Leading Preparedness for an International Oil Spill Response in the Arctic

by Captain Peter Troedsson

Imagine an oil spill on the scale of the Deepwater Horizon…in the Arctic. Unlike it has in the Gulf of Mexico, the U.S. has yet to develop the capabilities and local expertise to properly respond to an oil spill in the harsh Arctic environment. The joint Mexico-US (MEXUS) plan, that regulates activities in the Gulf of Mexico, is intended to “prevent, control, mitigate or eliminate the threat of an incident, to minimize adverse effects to the marine environment, and to protect public health and welfare.” As America’s Arctic backyard rapidly opens, with increased accessibility to valuable natural resources and newly navigable transit routes, it’s more essential than ever that we develop a comparable oil spill response strategy for the Arctic.

Convincing U.S. policymakers to invest in our Arctic capabilities will be difficult in today’s grim fiscal environment, where federal budgets are already stretched thin. But scarce resources demand greater scrutiny of their allocation, and greater reliance on inter-agency and international partnerships. Our Canadian and Mexican neighbors have worked with us for years to ensure oil spill preparedness in the lower Alaskan and Canadian latitudes and in the Gulf of Mexico. Bilateral agreements with both Canada and Mexico outline joint response systems and identify agencies from each country that will provide support in carrying out the objectives of the plans. Biennial exercises with our neighbors involve scenarios with major oil spills that threaten the coastal areas of the participating nations. Although all parties work hard to prevent such calamities, readiness to respond is vital.

But bilateral agreements and training regimes are only a small part of the equation for preparedness in the Arctic. In the Gulf of Mexico, the offshore oil and gas industry has been growing and evolving for decades. As a result, an advanced level of intermodal transportation and support infrastructure, including spill response and clean-up industries, is in place. In contrast, oil spill exercises in lower Alaskan and Canadian latitudes have consistently demonstrated the lack of infrastructure which cripples response efforts. This lack is exacerbated by a remote and harsh operating environment. Find Kaktovik, Alaska on a map and take note of the road system, or the next nearest town. Transportation of personnel and equipment, berthing, food, water, shelter, decontamination, and communications capabilities in these remote areas would be a monumental challenge for a large scale response operation. Port facilities in the area can accomodate only shallow draft vessels, and airfields have only short, gravel runways. A lack of  road systems and a complete dearth of hotels for lodging and staging capability complete the picture. A significant investment in infrastructure is needed.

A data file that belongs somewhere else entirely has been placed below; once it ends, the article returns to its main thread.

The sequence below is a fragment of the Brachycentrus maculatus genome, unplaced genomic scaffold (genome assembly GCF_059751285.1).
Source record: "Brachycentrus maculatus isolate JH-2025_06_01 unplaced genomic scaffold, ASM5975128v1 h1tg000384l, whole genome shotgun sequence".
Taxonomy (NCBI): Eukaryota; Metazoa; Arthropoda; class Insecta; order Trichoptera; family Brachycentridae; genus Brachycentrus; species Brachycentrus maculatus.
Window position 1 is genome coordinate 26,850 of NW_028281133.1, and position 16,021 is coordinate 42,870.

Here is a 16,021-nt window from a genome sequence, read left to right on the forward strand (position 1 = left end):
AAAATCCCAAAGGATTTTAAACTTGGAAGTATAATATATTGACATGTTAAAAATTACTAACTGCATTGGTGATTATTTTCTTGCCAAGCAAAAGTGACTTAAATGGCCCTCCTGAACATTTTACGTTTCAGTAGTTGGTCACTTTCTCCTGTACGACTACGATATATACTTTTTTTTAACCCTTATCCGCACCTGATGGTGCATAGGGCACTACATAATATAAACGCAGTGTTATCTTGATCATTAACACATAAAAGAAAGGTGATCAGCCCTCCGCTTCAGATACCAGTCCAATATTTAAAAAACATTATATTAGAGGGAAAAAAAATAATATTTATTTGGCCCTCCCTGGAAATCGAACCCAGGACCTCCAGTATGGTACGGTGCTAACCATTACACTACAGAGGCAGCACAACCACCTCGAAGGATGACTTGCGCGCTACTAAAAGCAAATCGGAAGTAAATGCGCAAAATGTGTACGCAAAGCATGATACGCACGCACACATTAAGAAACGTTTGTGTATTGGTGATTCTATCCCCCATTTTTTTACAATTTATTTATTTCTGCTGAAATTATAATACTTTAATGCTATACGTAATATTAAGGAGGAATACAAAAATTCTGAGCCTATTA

While the U.S. lacks Arctic infrastructure, the Deepwater Horizon incident certainly added to our storehouse of spill response skills and expertise. The U.S. is in an ideal position to lead the way in coordinating and conducting oil spill recovery exercises with the other Arctic nations, Canada, Denmark (via Greenland), Norway, and Russia. And preparation for international cooperation makes eminent sense. Although research efforts are ongoing to determine the characteristics of oil spilled in cold water, a spill in the Arctic may affect the shorelines and waters of other nations in the region. Ocean currents will prevent spilled oil from remaining stationary.

The Arctic Council has chartered a Task Force to prepare an international instrument on Arctic pollution preparedness and response which will identify areas for cooperation and information exchange, and make recommendations for the prevention of marine oil pollution. Active U.S. leadership and contributions will significantly boost this effort. Greater preparedness and coordination in the event of a spill will substantially minimize damage. Collaborative efforts in the Arctic also provide confidence building measures with the other Arctic nations and help to assert our position in the Arctic 

To be unprepared for the worst is to make a de facto decision to accept significant risk. Even in an austere budget environment, it is vital that the U.S. act now, given the long lead times required for acquisition, to develop the infrastructure needed to overcome the logistical challenges of an Arctic response, invest in oil spill planning and response capabilities, and mandate (and fund) regularly scheduled exercises involving all levels of responders. Planning for a spill on the scale of the Deepwater Horizon catastrophe requires regular international liaison and information exchange before the incident occurs.

The stakes in the Arctic are high. The risks associated with oil exploration and production in this region are indisputable, but the potential for profitable resource extraction guarantees eventual exploration and drilling. We must take the appropriate steps to mitigate the risks wherever possible. Together with our neighbors, let’s ensure that we invest in spill response planning and capability, and build a comprehensive, collaborative, and responsive planning system. It is an investment that must be made if we want to safely and sustainably extract the resouces of the region.

About the Author

Captain Troedsson is a Military Fellow at the Council on Foreign Relations. He most recently served as Chief of Staff of the Eighth Coast Guard District headquartered in New Orleans.

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